Today's News

  • Groups to hold gun drive here

    The number of murders and other violent crimes involving guns has spurred local law officers and community members into action.

    A gun drive will be held from 10 a.m. to 2 p.m. April 3 at the Lancaster Municipal Justice Center, 405 E. Arch St.

    The event is a joint effort sponsored by Pleasant Grove Missionary Baptist Church, the Lancaster Alternative Policing Strategy (LAPS) and the Lancaster Police Department.

  • Welcome vernal equinox (spring)

    It’s hard to believe, but there are signs. The yellow daffodil defying the snow. The sound of the bat making contact with a baseball from area ballfields. The engines roaring from Lancaster Motor Speedway. The annual festivals. The little buds about to burst on the flowering trees.

  • Health-care bill passes against will of people

    On March 21, the Democratic controlled Congress passed President Barack Obama’s unconstitutional health-care bill against the will of the majority of Americans. Before the vote, opinion polls were showing between 55-65 percent of citizens were against the bill.

    I guess we are learning elections do have consequences. Never has Congress passed such a sweeping piece of legislation affecting every American with the support of only one party and against the will of a majority of its citizens.

  • Upgrades under way at city’s wastewater plant

    Upgrades to the city of Lancaster’s wastewater- treatment plant are under way.

    City Council was updated at its March 9 meeting about the plans for the plant, which includes the installation of a chemical-feed system to address the phosphorous the plant discharges into the Catawba River. The system will also control the pH levels.

    The city is also converting the plant’s disinfection system from chlorine gas to a safer disinfectant.

  • Native American Studies Week starts Saturday

    There’s plenty opportunity in the next few days to get a healthy sample of Catawba Indian art and culture.

    The University of South Carolina at Lancaster is hosting its fifth annual Native American Studies Week, beginning Saturday with the Native American Festival at the Bradley Arts and Sciences Building.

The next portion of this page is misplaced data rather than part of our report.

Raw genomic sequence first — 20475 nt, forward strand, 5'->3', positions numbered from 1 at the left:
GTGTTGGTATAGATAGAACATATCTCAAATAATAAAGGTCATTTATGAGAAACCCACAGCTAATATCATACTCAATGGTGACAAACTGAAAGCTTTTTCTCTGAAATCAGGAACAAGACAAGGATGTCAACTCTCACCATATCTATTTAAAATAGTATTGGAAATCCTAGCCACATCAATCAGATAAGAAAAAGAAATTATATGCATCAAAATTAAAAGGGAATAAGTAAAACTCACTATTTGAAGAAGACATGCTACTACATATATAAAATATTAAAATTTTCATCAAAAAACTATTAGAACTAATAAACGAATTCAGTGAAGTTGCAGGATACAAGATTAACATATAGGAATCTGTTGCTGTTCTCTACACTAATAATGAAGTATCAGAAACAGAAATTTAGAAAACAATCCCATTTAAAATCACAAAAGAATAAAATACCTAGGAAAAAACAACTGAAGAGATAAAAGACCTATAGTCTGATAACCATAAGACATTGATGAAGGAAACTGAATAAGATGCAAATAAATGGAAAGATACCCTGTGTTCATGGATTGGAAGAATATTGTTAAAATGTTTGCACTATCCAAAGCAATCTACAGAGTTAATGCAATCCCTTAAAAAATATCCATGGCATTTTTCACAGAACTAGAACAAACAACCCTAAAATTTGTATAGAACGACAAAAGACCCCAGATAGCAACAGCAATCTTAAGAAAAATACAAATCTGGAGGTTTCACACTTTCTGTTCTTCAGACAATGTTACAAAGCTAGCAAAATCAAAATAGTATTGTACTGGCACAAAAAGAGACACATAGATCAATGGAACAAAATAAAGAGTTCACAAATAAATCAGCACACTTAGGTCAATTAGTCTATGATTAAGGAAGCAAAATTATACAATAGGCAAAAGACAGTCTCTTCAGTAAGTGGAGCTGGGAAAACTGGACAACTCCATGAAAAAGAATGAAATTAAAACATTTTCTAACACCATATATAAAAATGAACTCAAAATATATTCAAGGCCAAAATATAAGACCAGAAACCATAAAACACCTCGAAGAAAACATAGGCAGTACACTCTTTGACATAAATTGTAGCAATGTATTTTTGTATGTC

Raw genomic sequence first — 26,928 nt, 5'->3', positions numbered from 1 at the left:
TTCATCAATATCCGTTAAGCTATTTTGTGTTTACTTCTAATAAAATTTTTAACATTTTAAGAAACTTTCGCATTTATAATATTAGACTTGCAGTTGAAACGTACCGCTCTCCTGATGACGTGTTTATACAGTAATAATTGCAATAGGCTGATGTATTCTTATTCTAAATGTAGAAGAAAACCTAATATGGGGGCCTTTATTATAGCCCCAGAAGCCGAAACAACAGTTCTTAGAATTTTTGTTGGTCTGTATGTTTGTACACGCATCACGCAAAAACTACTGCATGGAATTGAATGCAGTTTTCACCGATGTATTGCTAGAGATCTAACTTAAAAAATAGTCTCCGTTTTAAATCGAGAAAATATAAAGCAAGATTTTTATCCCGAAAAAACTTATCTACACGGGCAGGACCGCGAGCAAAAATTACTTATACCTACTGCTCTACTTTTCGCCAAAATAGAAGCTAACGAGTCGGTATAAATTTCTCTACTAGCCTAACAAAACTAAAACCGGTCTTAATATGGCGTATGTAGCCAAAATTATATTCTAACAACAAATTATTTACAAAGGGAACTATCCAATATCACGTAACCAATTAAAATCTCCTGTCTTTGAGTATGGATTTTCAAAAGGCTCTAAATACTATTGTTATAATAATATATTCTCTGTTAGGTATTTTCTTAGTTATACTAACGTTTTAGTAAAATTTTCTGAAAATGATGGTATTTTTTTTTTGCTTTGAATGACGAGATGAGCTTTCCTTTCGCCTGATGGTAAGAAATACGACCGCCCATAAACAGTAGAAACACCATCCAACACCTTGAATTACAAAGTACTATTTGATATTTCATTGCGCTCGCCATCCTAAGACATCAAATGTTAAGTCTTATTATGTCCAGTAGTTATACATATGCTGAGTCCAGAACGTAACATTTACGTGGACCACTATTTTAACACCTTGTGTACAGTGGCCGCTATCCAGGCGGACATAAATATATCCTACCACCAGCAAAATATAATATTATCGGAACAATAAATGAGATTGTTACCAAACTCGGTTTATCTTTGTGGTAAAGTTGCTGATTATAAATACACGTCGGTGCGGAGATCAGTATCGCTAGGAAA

The festival will be similar to the Yap Ye Iswa (Day of the Catawba) Festival that was held at USCL in November 2007 and 2008.

  • Politician who favors abortion is liberal of the worst kind

    Jesus was considered blasphemous by the religious leaders of his day because he claimed to be the son of God, the only way to heaven. It had nothing to do with hair length or liberal American politicians who support abortion.

  • Grandmother seeks help finding cure for diabetes

    It’s that time of year again. We are getting ready for the Juvenile Diabetes Research Foundation’s (JDRF) Walk to Cure Diabetes. With your support, we hope all children with diabetes will be cured.

    I am the grandmother of two wonderful young girls with Type 1 juvenile diabetes.

  • Airport project to begin in April

    Construction crews will begin concrete runway work at the Lancaster County Airport next month.

    The project, which will replace the top portion of the asphalt runway with 7.5 inches of concrete, is intended to strengthen the aging runway and make conditions safer for airplanes.

    The first phase of the project will involve shaving off the surface of the 6,000-foot asphalt runway and then pouring concrete over the remaining asphalt.

    The runway’s concrete work will be done in six separate, narrow bands that extend from each end of the runway.

  • County will have to update its traffic signs

    County officials are developing a plan to address the replacement of thousands of stop, speed limit and street-name signs in Lancaster County.

    In an effort to make roads safer throughout the country, the Federal Highway Administration mandated a few years ago that all traffic signs meet new reflective standards.

    The FHA requires that all traffic signs feature retroreflective properties, which means light from cars bounces off the signs, making them more visible to drivers.

  • Closure is also needed in Dr. Pittman's murder

    Over the past six weeks, The Lancaster News has featured its highly read Cold Case series about unsolved murders in Lancaster County dating back some 40 years.

    During those weeks, some faces from the past have rekindled reflections of those crime stories. Some of those I recall, like the late Harry Frazier, a gifted athlete in his day, playing youth sports in Lancaster.